David Myles is from the East Coast but he’s better travelled in Saskatchewan than most of its residents.
Last fall, the Halifax-based singer-songwriter played 17 small-town dates in curling rinks, church basements and community centres, and really got to know the province.
The audiences were older and often didn’t know who Myles was. It was challenging for the band, but they had lots of fun and really polished their live show.
“People in Saskatchewan were tremendously friendly. It’s a great province. It kind of reminds me of home, which is nice,” he said.
“Though I could have handled a couple more restaurants in some of the towns,” he added with a laugh.
Despite surviving mostly on pork chops, Myles loved his time in the Prairies and marvelled at the scenery, which he captured regularly through photography.
“It’s the best province for photos. It makes you feel like a professional photographer. Everything looks amazing.”
Myles is originally from Fredericton and tours with two fellow Frederictoners on upright bass and acoustic guitar. His latest tour, in support of his May album In the Nighttime, hits some larger centres, including Saskatoon. In the Nighttime showcases two very different sides of Myles’ musical personality. While he’s spent six albums cultivating his folky, crooner skills, his more recent collaboration with Halifax rapper Classified (Luke Boyd) shows off his pop side.
The two musicians have worked together on several songs, most notably on the huge single Inner Ninja – the No. 1-selling rap recording of all time in Canada and a Juno winner for Rap Recording of the year. In the Nighttime’s Disc Two is an EP-length recording of their most recent work together.
On paper, it’s an unlikely duo. Myles grew up playing Royal Conservatory trumpet. Boyd has no formal music training.
Myles looks like a modern day Buddy Holly in his thick-rimmed glasses and skinny suit. Boyd has a staple wardrobe of baseball hats and hoodies. But the two men bonded over a shared love of experimentation.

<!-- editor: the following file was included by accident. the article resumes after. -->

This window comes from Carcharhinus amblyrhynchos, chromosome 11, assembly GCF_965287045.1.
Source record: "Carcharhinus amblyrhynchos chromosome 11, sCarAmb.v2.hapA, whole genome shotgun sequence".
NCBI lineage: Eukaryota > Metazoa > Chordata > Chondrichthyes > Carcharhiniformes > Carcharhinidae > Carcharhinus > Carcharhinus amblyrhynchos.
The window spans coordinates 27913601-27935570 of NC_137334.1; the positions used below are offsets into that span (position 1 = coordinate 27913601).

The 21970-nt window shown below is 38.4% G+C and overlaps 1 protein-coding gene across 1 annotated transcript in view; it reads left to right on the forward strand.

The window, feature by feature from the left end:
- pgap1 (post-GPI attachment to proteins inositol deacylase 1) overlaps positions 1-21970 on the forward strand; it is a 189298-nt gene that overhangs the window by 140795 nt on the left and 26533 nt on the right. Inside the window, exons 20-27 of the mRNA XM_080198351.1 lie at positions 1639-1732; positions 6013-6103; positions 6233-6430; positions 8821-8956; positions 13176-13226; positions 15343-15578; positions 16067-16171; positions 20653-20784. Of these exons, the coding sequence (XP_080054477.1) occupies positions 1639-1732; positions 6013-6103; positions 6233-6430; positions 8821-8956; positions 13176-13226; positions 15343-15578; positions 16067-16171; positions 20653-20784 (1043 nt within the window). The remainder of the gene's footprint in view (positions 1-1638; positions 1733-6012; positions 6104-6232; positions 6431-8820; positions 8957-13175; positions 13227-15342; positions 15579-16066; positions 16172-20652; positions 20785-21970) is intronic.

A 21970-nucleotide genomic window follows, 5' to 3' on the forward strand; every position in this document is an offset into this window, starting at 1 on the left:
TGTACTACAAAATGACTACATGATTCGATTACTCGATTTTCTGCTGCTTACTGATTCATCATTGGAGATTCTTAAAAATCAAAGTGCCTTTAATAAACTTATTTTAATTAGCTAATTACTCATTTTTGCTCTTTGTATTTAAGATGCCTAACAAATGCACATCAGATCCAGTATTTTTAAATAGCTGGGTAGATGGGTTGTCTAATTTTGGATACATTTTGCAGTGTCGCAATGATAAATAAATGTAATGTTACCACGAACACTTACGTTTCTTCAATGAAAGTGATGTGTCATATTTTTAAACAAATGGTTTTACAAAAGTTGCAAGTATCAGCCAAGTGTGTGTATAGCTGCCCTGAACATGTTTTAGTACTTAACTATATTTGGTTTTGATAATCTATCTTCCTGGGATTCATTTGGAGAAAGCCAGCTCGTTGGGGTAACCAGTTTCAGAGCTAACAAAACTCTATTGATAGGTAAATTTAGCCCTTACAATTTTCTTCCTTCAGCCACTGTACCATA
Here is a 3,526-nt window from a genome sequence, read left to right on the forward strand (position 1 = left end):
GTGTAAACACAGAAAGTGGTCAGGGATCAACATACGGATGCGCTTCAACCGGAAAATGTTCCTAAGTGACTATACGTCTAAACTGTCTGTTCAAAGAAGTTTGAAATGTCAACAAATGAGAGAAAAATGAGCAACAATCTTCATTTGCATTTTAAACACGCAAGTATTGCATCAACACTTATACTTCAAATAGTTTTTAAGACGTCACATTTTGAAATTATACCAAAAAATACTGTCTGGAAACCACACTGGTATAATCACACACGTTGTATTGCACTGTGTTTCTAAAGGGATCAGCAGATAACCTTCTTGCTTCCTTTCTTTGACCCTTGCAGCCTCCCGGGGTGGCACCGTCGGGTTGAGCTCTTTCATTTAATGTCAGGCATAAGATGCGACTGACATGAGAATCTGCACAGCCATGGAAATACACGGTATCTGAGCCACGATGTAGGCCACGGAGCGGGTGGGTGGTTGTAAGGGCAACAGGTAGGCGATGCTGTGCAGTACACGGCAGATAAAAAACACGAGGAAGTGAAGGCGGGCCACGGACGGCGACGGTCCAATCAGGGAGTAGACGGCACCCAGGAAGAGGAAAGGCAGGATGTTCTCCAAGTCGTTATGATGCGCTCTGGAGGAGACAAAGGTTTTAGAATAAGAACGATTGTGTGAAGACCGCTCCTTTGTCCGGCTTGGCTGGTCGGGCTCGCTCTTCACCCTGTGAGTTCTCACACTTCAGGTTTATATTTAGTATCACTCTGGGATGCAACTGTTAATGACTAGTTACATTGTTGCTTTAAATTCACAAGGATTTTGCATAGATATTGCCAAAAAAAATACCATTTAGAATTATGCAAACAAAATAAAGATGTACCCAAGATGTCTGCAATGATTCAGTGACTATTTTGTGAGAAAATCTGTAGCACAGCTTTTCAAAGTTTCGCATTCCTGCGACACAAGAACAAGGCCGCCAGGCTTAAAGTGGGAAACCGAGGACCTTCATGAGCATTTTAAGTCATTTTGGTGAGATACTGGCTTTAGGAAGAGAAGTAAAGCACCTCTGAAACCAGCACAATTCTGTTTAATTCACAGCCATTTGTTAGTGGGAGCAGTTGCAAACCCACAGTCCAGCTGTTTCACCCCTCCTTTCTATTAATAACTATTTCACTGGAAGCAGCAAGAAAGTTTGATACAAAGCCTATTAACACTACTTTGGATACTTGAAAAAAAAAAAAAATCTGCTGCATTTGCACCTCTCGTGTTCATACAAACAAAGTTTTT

“It’s really fun because both of us love making music, being in the studio and being kind of reckless with our ideas,” Myles said. “He doesn’t necessarily have all the traditional musical education but he knows exactly how a song should feel, when it should move, what the chorus should do. He shares the same kind of enthusiasm for making music that I do.”
Though Boyd isn’t coming along on tour, Myles still plans to showcase the music the pair worked on, albeit in a more stripped-down format.
“Even though it appears to be totally different from my music, at its core it’s still me playing guitar and singing,” he said. “The beats are always added on top of me playing and singing.”
The songs on Disc 1 of In the Nighttime stick closer to his folky vocalist roots.
Myles will combine the two discs at his live show.
Part introspective writer, part entertainer, Myles strives to make his concerts about more than just the songs. He said storytelling is important, as is dressing up to get himself in the right frame of mind.
“I’m really into it being a show,” he said. “I don’t shy away from the entertainment part of my job. That’s part of the reason I got into it. I love watching entertainers from the ’50s and ’60s when you had to be a showman.”